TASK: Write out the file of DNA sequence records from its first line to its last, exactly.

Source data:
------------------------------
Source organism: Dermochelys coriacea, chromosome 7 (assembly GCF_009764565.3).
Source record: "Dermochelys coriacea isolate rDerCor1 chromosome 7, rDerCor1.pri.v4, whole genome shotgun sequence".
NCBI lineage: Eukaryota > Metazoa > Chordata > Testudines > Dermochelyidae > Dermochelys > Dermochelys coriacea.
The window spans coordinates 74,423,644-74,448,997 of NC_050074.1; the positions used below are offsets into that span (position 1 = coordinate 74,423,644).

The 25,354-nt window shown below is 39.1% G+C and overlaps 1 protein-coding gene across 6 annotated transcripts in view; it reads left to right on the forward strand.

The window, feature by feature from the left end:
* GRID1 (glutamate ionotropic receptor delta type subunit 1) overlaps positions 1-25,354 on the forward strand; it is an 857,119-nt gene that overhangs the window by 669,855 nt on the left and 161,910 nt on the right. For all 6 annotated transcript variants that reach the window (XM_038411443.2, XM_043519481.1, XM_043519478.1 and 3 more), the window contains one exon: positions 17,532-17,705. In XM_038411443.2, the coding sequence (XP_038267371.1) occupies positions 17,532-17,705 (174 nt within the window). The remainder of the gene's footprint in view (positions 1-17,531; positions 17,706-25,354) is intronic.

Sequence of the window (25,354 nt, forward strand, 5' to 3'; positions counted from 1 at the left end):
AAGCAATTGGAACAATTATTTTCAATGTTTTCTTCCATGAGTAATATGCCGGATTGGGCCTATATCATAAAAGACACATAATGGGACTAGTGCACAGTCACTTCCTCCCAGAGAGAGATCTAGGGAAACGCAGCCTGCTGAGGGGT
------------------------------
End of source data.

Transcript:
Source organism: Dermochelys coriacea, chromosome 7 (assembly GCF_009764565.3).
Source record: "Dermochelys coriacea isolate rDerCor1 chromosome 7, rDerCor1.pri.v4, whole genome shotgun sequence".
NCBI lineage: Eukaryota > Metazoa > Chordata > Testudines > Dermochelyidae > Dermochelys > Dermochelys coriacea.
The window spans coordinates 74,423,644-74,448,997 of NC_050074.1; the positions used below are offsets into that span (position 1 = coordinate 74,423,644).

The 25,354-nt window shown below is 39.1% G+C and overlaps 1 protein-coding gene across 6 annotated transcripts in view; it reads left to right on the forward strand.

The window, feature by feature from the left end:
* GRID1 (glutamate ionotropic receptor delta type subunit 1) overlaps positions 1-25,354 on the forward strand; it is an 857,119-nt gene that overhangs the window by 669,855 nt on the left and 161,910 nt on the right. For all 6 annotated transcript variants that reach the window (XM_038411443.2, XM_043519481.1, XM_043519478.1 and 3 more), the window contains one exon: positions 17,532-17,705. In XM_038411443.2, the coding sequence (XP_038267371.1) occupies positions 17,532-17,705 (174 nt within the window). The remainder of the gene's footprint in view (positions 1-17,531; positions 17,706-25,354) is intronic.

Sequence of the window (25,354 nt, forward strand, 5' to 3'; positions counted from 1 at the left end):
AAGCAATTGGAACAATTATTTTCAATGTTTTCTTCCATGAGTAATATGCCGGATTGGGCCTATATCATAAAAGACACATAATGGGACTAGTGCACAGTCACTTCCTCCCAGAGAGAGATCTAGGGAAACGCAGCCTGCTGAGGGGT